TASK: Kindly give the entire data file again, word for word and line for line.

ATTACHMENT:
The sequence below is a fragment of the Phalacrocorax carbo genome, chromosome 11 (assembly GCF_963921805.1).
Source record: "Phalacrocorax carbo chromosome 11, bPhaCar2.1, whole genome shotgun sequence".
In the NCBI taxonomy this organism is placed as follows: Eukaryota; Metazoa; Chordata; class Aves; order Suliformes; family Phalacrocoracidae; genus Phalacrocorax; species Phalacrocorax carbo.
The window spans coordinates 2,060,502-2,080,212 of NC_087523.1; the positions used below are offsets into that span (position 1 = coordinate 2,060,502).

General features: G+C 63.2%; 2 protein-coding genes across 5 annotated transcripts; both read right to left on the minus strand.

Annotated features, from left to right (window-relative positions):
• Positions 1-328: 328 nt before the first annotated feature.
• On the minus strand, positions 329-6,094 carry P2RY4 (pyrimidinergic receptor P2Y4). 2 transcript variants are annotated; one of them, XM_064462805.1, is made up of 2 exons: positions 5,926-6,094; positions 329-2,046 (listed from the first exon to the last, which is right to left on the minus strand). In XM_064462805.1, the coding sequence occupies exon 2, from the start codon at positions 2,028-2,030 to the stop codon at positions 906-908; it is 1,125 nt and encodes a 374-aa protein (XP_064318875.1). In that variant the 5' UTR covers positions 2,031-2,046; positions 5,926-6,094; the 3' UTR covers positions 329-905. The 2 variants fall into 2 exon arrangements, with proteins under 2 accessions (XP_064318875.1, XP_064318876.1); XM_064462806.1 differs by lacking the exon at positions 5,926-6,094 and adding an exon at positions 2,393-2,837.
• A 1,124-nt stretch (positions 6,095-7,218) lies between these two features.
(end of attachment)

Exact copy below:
The sequence below is a fragment of the Phalacrocorax carbo genome, chromosome 11 (assembly GCF_963921805.1).
Source record: "Phalacrocorax carbo chromosome 11, bPhaCar2.1, whole genome shotgun sequence".
In the NCBI taxonomy this organism is placed as follows: Eukaryota; Metazoa; Chordata; class Aves; order Suliformes; family Phalacrocoracidae; genus Phalacrocorax; species Phalacrocorax carbo.
The window spans coordinates 2,060,502-2,080,212 of NC_087523.1; the positions used below are offsets into that span (position 1 = coordinate 2,060,502).

General features: G+C 63.2%; 2 protein-coding genes across 5 annotated transcripts; both read right to left on the minus strand.

Annotated features, from left to right (window-relative positions):
• Positions 1-328: 328 nt before the first annotated feature.
• On the minus strand, positions 329-6,094 carry P2RY4 (pyrimidinergic receptor P2Y4). 2 transcript variants are annotated; one of them, XM_064462805.1, is made up of 2 exons: positions 5,926-6,094; positions 329-2,046 (listed from the first exon to the last, which is right to left on the minus strand). In XM_064462805.1, the coding sequence occupies exon 2, from the start codon at positions 2,028-2,030 to the stop codon at positions 906-908; it is 1,125 nt and encodes a 374-aa protein (XP_064318875.1). In that variant the 5' UTR covers positions 2,031-2,046; positions 5,926-6,094; the 3' UTR covers positions 329-905. The 2 variants fall into 2 exon arrangements, with proteins under 2 accessions (XP_064318875.1, XP_064318876.1); XM_064462806.1 differs by lacking the exon at positions 5,926-6,094 and adding an exon at positions 2,393-2,837.
• A 1,124-nt stretch (positions 6,095-7,218) lies between these two features.